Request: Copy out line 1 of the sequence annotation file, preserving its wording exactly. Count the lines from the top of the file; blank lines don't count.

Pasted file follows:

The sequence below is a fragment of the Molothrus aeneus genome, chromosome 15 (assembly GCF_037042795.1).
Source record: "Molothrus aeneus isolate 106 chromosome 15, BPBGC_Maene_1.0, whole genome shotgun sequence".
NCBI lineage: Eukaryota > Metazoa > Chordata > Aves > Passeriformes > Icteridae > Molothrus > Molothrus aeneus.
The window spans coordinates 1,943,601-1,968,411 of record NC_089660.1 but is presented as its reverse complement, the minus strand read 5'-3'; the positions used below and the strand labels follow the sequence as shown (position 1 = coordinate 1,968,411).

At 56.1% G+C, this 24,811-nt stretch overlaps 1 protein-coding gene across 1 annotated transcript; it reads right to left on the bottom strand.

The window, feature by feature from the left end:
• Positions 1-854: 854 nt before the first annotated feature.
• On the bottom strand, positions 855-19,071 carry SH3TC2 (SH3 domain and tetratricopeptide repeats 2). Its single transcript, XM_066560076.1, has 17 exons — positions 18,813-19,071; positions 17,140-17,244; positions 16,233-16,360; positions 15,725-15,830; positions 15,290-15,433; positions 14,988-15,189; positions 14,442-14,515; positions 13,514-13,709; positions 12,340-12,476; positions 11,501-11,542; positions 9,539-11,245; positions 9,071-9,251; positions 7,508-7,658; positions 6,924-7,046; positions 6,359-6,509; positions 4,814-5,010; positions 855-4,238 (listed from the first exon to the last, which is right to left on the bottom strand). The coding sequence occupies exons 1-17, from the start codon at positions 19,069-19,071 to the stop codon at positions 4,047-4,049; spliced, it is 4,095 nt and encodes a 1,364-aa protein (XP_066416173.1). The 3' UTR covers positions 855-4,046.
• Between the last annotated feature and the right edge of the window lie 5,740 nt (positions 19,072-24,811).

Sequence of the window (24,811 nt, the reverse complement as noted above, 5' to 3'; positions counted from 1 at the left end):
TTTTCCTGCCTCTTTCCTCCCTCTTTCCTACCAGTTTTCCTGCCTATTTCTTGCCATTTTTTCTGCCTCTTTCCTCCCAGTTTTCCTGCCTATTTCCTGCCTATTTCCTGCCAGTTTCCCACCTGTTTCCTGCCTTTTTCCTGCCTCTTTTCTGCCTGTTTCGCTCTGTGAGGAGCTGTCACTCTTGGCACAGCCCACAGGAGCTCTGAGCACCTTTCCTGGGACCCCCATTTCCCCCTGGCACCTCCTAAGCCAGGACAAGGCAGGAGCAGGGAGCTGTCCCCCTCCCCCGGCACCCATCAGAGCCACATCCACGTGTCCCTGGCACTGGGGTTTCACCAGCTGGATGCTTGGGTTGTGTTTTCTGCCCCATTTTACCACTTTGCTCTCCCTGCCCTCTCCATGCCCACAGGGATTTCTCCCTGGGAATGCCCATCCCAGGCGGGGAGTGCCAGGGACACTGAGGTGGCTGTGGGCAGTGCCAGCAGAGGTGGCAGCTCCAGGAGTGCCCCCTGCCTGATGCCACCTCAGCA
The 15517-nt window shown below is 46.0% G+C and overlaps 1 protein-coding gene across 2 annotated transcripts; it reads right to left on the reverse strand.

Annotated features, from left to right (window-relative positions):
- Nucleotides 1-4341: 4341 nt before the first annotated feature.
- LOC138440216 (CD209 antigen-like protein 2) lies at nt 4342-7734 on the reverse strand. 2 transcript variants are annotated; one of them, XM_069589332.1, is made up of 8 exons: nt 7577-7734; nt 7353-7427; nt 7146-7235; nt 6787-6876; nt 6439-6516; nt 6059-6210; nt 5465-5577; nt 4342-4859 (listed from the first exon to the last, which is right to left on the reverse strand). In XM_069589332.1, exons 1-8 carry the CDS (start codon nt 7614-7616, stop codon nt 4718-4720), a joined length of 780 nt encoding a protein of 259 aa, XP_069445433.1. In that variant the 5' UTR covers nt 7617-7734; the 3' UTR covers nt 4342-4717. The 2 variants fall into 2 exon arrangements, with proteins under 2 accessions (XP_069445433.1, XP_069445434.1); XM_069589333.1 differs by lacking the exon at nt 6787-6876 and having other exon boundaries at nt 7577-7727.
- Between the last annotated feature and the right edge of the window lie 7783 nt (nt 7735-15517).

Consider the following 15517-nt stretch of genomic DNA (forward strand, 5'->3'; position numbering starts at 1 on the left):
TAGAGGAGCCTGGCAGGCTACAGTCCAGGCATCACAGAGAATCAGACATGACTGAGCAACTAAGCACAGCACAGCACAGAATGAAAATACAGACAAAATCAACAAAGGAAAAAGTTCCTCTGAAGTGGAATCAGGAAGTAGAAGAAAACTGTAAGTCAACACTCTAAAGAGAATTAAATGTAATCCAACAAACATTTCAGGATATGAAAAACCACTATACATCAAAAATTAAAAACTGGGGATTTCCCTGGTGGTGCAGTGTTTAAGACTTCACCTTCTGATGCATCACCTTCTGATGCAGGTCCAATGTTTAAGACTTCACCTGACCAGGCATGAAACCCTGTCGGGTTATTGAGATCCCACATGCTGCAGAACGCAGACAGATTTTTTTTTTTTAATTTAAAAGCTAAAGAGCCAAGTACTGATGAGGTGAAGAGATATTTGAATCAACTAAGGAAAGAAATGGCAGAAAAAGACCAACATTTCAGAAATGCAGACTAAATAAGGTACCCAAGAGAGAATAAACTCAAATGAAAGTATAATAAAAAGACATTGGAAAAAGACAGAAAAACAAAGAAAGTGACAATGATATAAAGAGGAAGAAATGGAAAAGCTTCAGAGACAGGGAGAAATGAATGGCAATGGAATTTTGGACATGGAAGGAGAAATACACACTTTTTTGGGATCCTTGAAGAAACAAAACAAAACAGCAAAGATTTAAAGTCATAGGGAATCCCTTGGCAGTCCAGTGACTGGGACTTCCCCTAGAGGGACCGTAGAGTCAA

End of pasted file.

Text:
The sequence below is a fragment of the Molothrus aeneus genome, chromosome 15 (assembly GCF_037042795.1).